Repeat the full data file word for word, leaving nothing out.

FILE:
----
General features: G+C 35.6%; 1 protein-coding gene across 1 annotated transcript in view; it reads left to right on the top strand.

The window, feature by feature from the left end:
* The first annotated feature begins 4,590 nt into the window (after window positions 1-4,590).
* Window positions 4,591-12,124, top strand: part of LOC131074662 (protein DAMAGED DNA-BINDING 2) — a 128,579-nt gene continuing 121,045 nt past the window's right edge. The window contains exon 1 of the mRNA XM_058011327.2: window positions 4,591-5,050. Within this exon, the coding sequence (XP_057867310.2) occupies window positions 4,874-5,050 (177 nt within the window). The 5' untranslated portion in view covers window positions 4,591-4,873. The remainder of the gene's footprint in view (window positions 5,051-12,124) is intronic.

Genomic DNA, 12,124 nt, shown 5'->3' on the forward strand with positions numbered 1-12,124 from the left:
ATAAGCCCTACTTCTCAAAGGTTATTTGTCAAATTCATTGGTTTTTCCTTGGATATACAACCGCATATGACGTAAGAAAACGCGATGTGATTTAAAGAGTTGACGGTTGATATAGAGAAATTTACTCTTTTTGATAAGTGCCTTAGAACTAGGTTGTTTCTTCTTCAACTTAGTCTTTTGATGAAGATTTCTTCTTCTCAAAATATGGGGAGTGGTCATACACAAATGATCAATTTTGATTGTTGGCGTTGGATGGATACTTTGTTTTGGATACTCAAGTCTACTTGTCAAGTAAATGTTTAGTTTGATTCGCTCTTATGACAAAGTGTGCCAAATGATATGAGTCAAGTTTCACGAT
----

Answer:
General features: G+C 35.6%; 1 protein-coding gene across 1 annotated transcript in view; it reads left to right on the top strand.

The window, feature by feature from the left end:
* The first annotated feature begins 4,590 nt into the window (after window positions 1-4,590).
* Window positions 4,591-12,124, top strand: part of LOC131074662 (protein DAMAGED DNA-BINDING 2) — a 128,579-nt gene continuing 121,045 nt past the window's right edge. The window contains exon 1 of the mRNA XM_058011327.2: window positions 4,591-5,050. Within this exon, the coding sequence (XP_057867310.2) occupies window positions 4,874-5,050 (177 nt within the window). The 5' untranslated portion in view covers window positions 4,591-4,873. The remainder of the gene's footprint in view (window positions 5,051-12,124) is intronic.

Genomic DNA, 12,124 nt, shown 5'->3' on the forward strand with positions numbered 1-12,124 from the left:
ATAAGCCCTACTTCTCAAAGGTTATTTGTCAAATTCATTGGTTTTTCCTTGGATATACAACCGCATATGACGTAAGAAAACGCGATGTGATTTAAAGAGTTGACGGTTGATATAGAGAAATTTACTCTTTTTGATAAGTGCCTTAGAACTAGGTTGTTTCTTCTTCAACTTAGTCTTTTGATGAAGATTTCTTCTTCTCAAAATATGGGGAGTGGTCATACACAAATGATCAATTTTGATTGTTGGCGTTGGATGGATACTTTGTTTTGGATACTCAAGTCTACTTGTCAAGTAAATGTTTAGTTTGATTCGCTCTTATGACAAAGTGTGCCAAATGATATGAGTCAAGTTTCACGAT